What to do this month

By April spring should be well and truly underway, the soil warming up nicely and everything
growing away. Don’t be complacent though, it’s been known for a cold snap with snow to strike
even in the sunny south of England. Keep an eye on the weather forecasts and a hand on the
horticultural fleece and insulation materials.

Sowing & Planting in April on the Vegetable Plot

If March has been difficult and you’ve not managed to get much done, you’re going to have a busy
April. With onions you’re really pushing it so if they’re not planted make it one of the first jobs of the

Things to Sow in April

  • Beetroot
  • Peas
  • Broad Beans
  • Broccoli
  • Brussels Sprouts
  • Cabbage
  • Cauliflower
  • Kale
  • Chard
  • Kohl Rabi
  • Leeks
  • Spinach
  • Rocket
  • Radish

Covering your carrots with a fleece and ensuring the edges are buried will stop the carrot root fly
from gaining entry to lay eggs by your carrots. The eggs hatch into larvae that burrow into the carrot
root, killing the plant or at least ruining the crop.

Plant Outdoors

  • Onion & Shallot Sets
  • Globe Artichokes
  • Jerusalem Artichokes
  • Asparagus

Easter, a variable feast that usually falls in early April is the traditional potato planting time. If you
have a comfrey bed and it has sprung back, the first cut laid in the trench under the potatoes will
provide nutrition to get them off to a good start.

On the subject of comfrey, if you make a comfrey tea it will help you to a great crop when you use it
on your potatoes. Many novice growers wonder why they have small crops of potatoes and most
often this is just down to lack of food for this hungry crop. See feeding potatoes

Under Cover in Greenhouse, Coldframe and Polytunnel

  • Aubergine (but a bit late)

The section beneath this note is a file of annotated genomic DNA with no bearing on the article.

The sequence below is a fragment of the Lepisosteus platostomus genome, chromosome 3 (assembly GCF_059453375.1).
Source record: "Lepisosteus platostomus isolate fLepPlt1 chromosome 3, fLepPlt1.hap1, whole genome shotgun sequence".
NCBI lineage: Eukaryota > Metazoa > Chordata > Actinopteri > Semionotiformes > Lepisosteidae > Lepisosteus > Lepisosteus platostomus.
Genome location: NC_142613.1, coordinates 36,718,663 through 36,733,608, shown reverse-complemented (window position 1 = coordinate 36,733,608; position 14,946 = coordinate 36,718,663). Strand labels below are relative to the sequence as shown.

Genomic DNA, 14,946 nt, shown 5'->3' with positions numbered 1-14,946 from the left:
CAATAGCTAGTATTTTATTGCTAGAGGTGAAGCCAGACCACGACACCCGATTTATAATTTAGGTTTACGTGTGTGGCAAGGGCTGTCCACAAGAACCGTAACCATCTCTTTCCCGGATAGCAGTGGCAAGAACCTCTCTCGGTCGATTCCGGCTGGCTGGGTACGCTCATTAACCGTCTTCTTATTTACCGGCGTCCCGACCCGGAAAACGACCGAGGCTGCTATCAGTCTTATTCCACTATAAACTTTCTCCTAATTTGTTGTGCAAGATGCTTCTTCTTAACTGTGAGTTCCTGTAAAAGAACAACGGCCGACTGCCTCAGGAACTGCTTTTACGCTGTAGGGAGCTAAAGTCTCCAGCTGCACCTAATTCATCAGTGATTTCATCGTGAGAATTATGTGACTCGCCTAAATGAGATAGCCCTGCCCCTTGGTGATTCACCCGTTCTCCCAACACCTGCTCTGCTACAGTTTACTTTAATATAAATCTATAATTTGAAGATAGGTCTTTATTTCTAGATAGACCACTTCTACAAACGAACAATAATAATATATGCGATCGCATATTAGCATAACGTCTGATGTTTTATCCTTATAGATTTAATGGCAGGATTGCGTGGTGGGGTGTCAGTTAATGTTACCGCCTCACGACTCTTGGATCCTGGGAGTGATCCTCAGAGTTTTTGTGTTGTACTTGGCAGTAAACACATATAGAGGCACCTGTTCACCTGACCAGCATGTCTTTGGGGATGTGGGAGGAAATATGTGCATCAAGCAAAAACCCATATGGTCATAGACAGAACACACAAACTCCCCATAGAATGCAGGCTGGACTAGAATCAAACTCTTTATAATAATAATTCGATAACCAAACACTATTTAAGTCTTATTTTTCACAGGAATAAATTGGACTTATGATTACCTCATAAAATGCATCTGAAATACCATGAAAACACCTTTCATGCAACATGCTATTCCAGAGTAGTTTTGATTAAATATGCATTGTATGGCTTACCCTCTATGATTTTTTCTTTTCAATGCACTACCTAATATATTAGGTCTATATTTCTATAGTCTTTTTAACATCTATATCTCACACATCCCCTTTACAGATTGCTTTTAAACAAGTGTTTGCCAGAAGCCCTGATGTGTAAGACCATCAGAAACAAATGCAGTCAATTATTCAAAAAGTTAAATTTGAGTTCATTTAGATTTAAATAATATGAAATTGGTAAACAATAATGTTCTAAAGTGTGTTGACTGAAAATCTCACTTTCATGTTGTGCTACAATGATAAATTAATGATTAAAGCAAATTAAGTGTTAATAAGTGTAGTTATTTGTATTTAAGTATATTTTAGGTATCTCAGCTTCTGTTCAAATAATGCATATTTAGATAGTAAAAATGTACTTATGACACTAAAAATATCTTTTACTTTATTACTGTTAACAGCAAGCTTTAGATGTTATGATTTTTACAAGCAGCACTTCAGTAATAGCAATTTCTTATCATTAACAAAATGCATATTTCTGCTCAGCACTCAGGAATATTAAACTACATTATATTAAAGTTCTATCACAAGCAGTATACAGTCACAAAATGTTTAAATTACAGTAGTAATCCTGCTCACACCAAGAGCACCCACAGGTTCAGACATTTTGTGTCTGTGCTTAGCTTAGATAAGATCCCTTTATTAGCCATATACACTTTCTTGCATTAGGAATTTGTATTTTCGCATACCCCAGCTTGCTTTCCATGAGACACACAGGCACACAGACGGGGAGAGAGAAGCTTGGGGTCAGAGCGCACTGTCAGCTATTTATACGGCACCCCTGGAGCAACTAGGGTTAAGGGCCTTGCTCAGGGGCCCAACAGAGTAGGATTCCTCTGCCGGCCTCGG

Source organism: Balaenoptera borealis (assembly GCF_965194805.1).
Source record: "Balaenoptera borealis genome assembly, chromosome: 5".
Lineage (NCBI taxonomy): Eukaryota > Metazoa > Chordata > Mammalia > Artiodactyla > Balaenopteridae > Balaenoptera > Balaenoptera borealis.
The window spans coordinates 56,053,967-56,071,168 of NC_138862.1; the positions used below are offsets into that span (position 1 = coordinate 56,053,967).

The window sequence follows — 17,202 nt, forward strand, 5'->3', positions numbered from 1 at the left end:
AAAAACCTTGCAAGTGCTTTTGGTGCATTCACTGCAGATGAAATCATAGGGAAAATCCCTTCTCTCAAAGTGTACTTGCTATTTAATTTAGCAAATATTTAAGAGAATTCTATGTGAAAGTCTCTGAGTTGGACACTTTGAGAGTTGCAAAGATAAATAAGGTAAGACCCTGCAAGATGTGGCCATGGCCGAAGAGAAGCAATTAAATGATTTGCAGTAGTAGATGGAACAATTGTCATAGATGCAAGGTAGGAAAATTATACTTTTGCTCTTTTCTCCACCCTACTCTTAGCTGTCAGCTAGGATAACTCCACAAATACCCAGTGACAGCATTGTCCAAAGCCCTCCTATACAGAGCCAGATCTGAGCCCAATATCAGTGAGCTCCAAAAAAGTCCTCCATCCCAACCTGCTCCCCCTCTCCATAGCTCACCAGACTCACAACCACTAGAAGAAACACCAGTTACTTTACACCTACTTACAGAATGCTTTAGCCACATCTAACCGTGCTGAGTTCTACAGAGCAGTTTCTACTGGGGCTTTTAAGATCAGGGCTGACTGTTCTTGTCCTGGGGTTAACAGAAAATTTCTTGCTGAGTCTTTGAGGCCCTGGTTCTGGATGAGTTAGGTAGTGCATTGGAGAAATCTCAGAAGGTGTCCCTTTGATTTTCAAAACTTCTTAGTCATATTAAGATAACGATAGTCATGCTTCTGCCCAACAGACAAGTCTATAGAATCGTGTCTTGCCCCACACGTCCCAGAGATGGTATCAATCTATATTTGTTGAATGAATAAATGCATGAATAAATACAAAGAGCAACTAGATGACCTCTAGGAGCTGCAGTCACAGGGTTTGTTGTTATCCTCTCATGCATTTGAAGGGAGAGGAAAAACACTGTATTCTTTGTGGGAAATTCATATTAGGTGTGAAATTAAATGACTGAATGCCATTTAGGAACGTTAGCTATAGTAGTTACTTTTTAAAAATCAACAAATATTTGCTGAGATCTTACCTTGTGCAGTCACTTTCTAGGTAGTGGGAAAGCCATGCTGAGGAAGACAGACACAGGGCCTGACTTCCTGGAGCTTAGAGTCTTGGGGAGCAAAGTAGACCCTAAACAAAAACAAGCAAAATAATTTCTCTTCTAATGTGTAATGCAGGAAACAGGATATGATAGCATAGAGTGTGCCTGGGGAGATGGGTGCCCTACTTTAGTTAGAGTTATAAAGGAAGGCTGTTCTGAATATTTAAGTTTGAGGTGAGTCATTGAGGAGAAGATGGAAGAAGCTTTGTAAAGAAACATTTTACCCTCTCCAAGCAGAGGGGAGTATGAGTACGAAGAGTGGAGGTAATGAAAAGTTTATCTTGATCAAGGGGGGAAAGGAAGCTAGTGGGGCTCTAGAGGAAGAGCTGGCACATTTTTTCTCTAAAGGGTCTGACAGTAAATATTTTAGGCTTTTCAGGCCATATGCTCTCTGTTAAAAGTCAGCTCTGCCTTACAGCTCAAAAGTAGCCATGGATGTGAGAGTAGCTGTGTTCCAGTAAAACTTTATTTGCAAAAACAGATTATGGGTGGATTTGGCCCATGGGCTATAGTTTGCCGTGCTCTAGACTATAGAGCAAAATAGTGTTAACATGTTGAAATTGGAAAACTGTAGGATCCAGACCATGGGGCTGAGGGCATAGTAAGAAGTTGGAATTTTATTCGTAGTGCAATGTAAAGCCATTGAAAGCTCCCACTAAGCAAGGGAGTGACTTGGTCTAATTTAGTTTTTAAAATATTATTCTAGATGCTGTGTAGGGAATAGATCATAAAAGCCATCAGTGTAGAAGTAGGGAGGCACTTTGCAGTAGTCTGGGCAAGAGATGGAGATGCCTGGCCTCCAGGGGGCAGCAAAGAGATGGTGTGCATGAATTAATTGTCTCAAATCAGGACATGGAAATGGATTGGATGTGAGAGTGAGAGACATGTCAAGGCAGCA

• Celery
  • Outdoor Cucumbers
  • Tomatoes (outdoor varieties)

A good tip in a windowsill is to stick some silver cooking foil onto cardboard and place on the inside
to reflect light back onto the seedlings. This will help prevent the seedlings being drawn.

Sow Outdoors Under Cloche

  • French beans
  • Lettuce
  • Sweetcorn
  • Alternative Method for Growing Sweetcorn

Many of the crops you can sow directly will also benefit from cloching, especially as you move
northwards or started off in modules in a cool greenhouse or cold frame and then planted out later.


Strawberries can be planted out now, it’s best to remove flowers in the first year as you conserve
strength for growth and gain larger crops in subsequent years. An easy way to gain strawberry plants
is to plant the runners into pots and when rooted cut the runner. The plants don’t last forever so you
need to rotate them every three to five years.

Hand pollinate peaches and nectarines. Tickle the flowers with a small paint brush to spread the
pollen. Cover if a cold spell threatens.
A good layer of compost around the base of fruit trees will ensure they have the nutrition to provide
another good crop for you.


We’re in the ‘Hungry Gap’ between the last of the winter crops and start of the early crops but there
are still a few things available, late sprouting and chards for example plus you may have some early
salad crops like radishes and fast lettuces from the greenhouse border.

Spring cabbage, broccoli, very early peas, greenhouse potatoes are all possible for experienced
growers. Outdoors salads that may be around: claytonia and corn salad.

Check Stored Potatoes

Do re-check your stored crops. On a fine day, empty out the potato sacks and check for any rotten
potatoes. If you’ve strung onions, watch out for the odd rotten one and remove it before it spreads.

Download / Printable Copy: What to do this month at your plot April.pdf

* The email will not be published on the website.